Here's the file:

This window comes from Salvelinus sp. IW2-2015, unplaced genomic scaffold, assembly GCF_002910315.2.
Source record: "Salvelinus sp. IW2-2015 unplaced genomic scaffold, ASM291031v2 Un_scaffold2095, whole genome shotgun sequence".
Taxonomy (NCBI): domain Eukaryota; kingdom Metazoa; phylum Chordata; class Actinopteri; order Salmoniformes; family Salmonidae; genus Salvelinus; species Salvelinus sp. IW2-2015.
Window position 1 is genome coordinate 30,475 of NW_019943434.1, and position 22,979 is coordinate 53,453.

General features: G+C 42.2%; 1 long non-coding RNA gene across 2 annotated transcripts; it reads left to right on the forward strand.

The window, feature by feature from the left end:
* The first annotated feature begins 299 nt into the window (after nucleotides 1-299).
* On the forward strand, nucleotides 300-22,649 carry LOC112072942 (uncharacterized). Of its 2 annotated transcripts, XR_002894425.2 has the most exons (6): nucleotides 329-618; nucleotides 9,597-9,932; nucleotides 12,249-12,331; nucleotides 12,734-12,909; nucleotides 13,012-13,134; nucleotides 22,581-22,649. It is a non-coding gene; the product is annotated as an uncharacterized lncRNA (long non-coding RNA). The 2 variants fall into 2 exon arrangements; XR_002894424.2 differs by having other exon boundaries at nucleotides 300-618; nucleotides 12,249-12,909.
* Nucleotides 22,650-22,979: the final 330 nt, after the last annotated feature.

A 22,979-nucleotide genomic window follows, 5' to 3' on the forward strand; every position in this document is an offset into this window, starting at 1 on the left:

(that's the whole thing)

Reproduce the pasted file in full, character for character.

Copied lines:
This window comes from Salvelinus sp. IW2-2015, unplaced genomic scaffold, assembly GCF_002910315.2.
Source record: "Salvelinus sp. IW2-2015 unplaced genomic scaffold, ASM291031v2 Un_scaffold2095, whole genome shotgun sequence".
Taxonomy (NCBI): domain Eukaryota; kingdom Metazoa; phylum Chordata; class Actinopteri; order Salmoniformes; family Salmonidae; genus Salvelinus; species Salvelinus sp. IW2-2015.
Window position 1 is genome coordinate 30,475 of NW_019943434.1, and position 22,979 is coordinate 53,453.

General features: G+C 42.2%; 1 long non-coding RNA gene across 2 annotated transcripts; it reads left to right on the forward strand.

The window, feature by feature from the left end:
* The first annotated feature begins 299 nt into the window (after nucleotides 1-299).
* On the forward strand, nucleotides 300-22,649 carry LOC112072942 (uncharacterized). Of its 2 annotated transcripts, XR_002894425.2 has the most exons (6): nucleotides 329-618; nucleotides 9,597-9,932; nucleotides 12,249-12,331; nucleotides 12,734-12,909; nucleotides 13,012-13,134; nucleotides 22,581-22,649. It is a non-coding gene; the product is annotated as an uncharacterized lncRNA (long non-coding RNA). The 2 variants fall into 2 exon arrangements; XR_002894424.2 differs by having other exon boundaries at nucleotides 300-618; nucleotides 12,249-12,909.
* Nucleotides 22,650-22,979: the final 330 nt, after the last annotated feature.

A 22,979-nucleotide genomic window follows, 5' to 3' on the forward strand; every position in this document is an offset into this window, starting at 1 on the left: